Susan’s Gift

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It was not unlike every other Sunday morning — a little less hectic than school mornings when everyone is scurrying around to make car pool on time. For seven year old Susan, Sunday mornings were generally good mornings, unless, of course, her little brother was in one of his ornery, teasing moods. She could sleep in, eat an unhurried breakfast, and dilly-dally, as her mom called it. All week long something had been on Susan’s mind. In Sunday school the previous week her teacher had been explaining to the class about giving to God. Putting money in the church offering was one way, she had told them. Also giving to support missionaries and to help poor people. Giving God a dime out of every dollar was called tithing. It made God very happy when we offer Him our tithe, the teacher had told the class. Susan wanted to please God.

“I want to take my money to church with me this morning,” Susan mentioned to her mother as she was getting the night’s tangles combed out of her hair. For months Susan had been saving part of the money that her mom paid her for doing chores around the house. She had accumulated several dollars. “How much?” her mother inquired, pleased that her daughter was developing a heart for giving. “All of it,” Susan responded. “Everything in my bank.”

Susan’s mom did not probe further, even though she was certainly curious and perhaps mildly concerned. What went on in the mind of an impressionable seven-year-old was sometimes hard to decipher. Obviously Susan had been doing a lot of thinking about this decision and her mom would not interfere in the process. Susan emptied her bank, tucked the bills and coins into her purse, and finished getting ready for church.

They were nearing the church — had just turned off the expressway and were stopped for a traffic light at the end of the exit ramp — when Susan spied a scruffy looking man with bushy, uncombed hair standing beside the road. He held a cardboard sign that read “Homeless — need food.” Something in Susan’s spirit leapt. Helping the poor makes God happy, she remembered her Sunday school teacher saying. And this man was surely poor. The light changed green and her father was beginning to pull off when Susan yelled out “Wait!” Quickly she rolled down her window, fished the money out of her purse, and reached out her hand toward the homeless man. Dropping the money into the man’s outstretched plastic cup, she told him with a smile, “God wants me to give this money to you.”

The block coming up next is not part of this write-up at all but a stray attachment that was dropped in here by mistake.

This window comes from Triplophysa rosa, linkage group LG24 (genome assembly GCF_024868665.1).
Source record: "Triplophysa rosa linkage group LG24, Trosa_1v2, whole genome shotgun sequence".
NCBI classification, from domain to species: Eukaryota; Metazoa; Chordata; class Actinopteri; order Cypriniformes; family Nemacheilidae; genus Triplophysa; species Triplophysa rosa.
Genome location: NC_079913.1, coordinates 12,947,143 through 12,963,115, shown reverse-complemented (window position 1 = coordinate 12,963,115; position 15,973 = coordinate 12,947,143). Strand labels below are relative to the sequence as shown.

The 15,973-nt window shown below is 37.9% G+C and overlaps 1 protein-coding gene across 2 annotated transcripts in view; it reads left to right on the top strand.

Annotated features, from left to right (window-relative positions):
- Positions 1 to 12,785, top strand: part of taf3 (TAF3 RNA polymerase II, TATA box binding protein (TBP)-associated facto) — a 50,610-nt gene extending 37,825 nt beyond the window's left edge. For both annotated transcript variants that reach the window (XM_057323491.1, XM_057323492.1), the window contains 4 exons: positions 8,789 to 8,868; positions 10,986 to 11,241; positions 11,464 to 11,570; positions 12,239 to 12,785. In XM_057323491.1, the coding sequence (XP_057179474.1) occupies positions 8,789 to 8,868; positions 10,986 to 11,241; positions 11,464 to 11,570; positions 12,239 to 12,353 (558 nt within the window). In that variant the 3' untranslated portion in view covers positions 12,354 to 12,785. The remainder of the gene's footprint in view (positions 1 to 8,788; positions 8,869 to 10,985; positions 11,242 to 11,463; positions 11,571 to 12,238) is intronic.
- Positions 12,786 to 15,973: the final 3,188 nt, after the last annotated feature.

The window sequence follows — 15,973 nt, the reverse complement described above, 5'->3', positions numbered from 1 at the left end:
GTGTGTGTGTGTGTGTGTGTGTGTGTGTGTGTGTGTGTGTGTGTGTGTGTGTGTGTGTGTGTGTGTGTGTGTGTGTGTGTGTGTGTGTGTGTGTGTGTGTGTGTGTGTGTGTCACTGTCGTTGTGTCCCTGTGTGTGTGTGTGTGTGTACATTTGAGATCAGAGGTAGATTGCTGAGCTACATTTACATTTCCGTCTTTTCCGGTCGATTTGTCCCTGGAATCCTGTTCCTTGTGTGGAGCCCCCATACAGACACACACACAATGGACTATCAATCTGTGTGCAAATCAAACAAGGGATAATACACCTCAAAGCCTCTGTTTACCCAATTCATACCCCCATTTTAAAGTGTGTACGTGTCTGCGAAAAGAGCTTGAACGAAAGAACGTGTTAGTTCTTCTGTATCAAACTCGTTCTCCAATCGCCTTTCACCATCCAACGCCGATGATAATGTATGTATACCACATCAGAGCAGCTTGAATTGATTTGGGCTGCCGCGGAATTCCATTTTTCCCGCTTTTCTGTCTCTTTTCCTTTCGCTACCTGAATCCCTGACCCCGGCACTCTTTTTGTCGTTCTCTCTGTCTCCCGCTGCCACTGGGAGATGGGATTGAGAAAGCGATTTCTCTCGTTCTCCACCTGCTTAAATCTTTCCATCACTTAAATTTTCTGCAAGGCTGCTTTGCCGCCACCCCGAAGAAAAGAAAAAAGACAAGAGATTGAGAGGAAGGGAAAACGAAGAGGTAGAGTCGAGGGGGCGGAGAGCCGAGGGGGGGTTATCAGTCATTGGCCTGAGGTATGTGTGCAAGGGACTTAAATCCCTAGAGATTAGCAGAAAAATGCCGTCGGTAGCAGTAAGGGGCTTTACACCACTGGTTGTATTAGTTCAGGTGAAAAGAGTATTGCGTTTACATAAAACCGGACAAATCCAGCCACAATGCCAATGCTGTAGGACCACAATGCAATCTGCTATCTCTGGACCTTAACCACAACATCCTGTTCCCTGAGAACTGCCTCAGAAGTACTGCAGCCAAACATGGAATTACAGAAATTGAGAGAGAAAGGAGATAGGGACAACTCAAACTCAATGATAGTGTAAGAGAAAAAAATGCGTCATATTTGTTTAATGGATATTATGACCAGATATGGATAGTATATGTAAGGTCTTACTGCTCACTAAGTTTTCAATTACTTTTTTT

As they drove away, Susan looked back and watched the man staring with disbelief at the generous gift she had deposited in his cup. And then, with a bewildered expression on his face, he raised a grimy hand and waved at her. She waved back.

When our pastor related this personal account during a sermon, he choked with emotion. So did I. His theme was on extravagant giving, the kind Mary exhibited when she poured out a vial of expensive perfume on Jesus’ feet. Irresponsible giving, some would say. Impulsive. But certainly from the heart. And it was this kind of giving, Jesus said, that would be held up as exemplary wherever the Good News is told. Susan had it right.

Presbyterians, our pastor went on to say, like things orderly. We like church that is well planned and giving that is thoughtfully (if not prayerfully) pledged. Too much spontaneity makes us uncomfortable. The mere mention of lavish giving surfaces immediate apprehensions, concerns about recklessness and rashness and irresponsibility. And by all means, we Presbyterians do want to avoid the very appearance of being irresponsible.

Susan touched our hearts by her innocent, extravagant giving. Who would dare spoil the beauty of her sacrificial act by even hinting that her money might have bought a bottle of cheap wine. No, to analyze such giving, to dissect it, to scrutinize it too carefully is to diminish its purity and its power. And we all know the reaction Judas got when he questioned the practicality of Mary’s lavish act.

Who knows? The homeless man might have been so deeply affected by Susan’s gift that he sobered up and turned his life around. It may have been the very moment, the very act, orchestrated by God to bring about a miracle of spiritual transformation. And maybe not. We simply have no way of knowing, not until the curtain is pulled back and we see as God sees. This we do know, however, that Susan’s tender-hearted gift was very pleasing to God. And we know, too, that Susan has given us a glimpse of a value system that is not of this world.

Rejoicing in the extravagance of Christmas,

Bob Lupton

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